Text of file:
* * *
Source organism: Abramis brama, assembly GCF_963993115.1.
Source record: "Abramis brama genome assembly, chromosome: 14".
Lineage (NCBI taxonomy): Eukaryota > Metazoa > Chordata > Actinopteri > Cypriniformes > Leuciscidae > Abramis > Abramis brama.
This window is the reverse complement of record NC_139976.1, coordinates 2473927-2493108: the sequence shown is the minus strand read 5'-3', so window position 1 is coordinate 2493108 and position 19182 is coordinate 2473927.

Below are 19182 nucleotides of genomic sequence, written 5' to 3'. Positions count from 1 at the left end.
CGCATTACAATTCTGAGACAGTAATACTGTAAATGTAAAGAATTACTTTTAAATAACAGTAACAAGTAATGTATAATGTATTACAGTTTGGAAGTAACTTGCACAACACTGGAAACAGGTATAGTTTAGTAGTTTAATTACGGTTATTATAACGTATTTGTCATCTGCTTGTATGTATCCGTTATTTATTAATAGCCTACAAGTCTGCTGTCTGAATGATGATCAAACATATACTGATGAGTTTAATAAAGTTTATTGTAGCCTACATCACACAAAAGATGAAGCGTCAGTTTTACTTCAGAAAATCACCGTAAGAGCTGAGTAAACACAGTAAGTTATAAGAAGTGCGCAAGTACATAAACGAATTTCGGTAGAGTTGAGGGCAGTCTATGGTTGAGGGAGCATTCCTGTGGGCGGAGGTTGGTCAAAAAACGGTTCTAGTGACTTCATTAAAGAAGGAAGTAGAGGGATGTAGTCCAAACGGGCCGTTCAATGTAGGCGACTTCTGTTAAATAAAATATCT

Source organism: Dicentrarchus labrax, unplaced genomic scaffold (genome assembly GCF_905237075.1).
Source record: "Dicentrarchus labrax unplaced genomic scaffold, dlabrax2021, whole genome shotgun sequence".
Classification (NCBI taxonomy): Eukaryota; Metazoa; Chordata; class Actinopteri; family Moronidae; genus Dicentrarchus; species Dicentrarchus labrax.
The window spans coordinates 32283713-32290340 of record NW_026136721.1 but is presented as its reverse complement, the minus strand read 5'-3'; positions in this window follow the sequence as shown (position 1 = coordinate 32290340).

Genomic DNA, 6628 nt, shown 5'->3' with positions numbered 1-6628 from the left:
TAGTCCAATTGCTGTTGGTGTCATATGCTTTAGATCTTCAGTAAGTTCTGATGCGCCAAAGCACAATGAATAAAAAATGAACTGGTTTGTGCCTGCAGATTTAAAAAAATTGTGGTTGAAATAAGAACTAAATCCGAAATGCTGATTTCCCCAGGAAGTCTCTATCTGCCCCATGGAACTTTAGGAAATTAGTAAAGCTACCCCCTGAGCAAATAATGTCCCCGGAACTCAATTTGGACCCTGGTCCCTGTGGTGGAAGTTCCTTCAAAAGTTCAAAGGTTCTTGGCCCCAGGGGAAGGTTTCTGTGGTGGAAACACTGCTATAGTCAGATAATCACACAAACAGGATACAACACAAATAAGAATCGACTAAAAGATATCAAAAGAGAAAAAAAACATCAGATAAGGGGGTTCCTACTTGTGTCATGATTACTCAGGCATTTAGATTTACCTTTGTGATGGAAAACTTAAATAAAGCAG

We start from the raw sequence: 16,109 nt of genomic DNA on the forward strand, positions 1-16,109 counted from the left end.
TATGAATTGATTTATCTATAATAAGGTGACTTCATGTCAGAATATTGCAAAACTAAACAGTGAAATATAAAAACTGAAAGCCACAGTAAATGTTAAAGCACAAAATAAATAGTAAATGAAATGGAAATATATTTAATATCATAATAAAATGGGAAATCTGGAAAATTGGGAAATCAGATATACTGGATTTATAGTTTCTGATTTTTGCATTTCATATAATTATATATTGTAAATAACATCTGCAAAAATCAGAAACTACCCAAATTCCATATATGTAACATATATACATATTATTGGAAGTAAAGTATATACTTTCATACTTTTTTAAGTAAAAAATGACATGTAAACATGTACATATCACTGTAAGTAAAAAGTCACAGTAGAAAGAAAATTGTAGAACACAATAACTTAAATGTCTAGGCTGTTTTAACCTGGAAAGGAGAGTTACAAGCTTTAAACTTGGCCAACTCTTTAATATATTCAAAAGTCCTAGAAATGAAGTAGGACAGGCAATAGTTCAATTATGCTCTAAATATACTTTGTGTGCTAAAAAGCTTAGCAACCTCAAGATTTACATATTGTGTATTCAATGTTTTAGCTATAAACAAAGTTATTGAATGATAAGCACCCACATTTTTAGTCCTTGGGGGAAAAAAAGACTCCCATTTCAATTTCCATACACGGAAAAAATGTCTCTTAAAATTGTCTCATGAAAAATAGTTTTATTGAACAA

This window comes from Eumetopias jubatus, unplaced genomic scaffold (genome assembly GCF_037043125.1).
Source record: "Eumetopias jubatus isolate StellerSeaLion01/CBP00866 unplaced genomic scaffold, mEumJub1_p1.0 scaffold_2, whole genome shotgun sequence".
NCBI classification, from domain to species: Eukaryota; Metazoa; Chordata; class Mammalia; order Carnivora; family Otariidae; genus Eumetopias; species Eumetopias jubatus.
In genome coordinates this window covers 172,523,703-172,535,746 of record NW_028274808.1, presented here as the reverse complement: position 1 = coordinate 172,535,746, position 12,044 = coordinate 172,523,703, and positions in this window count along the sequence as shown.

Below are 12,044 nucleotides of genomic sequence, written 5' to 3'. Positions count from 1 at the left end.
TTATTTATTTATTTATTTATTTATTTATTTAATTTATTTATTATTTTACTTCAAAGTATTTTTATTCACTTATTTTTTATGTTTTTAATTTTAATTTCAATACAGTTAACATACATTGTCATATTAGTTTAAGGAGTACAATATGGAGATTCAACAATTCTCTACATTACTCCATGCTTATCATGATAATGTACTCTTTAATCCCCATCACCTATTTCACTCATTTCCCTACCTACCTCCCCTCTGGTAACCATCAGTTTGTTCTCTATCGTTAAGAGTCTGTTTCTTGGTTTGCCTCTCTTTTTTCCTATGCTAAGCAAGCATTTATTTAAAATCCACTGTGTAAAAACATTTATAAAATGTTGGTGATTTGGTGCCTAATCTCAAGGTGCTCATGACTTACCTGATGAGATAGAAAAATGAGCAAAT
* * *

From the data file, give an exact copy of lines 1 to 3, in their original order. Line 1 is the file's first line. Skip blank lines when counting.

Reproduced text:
Source organism: Abramis brama, assembly GCF_963993115.1.
Source record: "Abramis brama genome assembly, chromosome: 14".
Lineage (NCBI taxonomy): Eukaryota > Metazoa > Chordata > Actinopteri > Cypriniformes > Leuciscidae > Abramis > Abramis brama.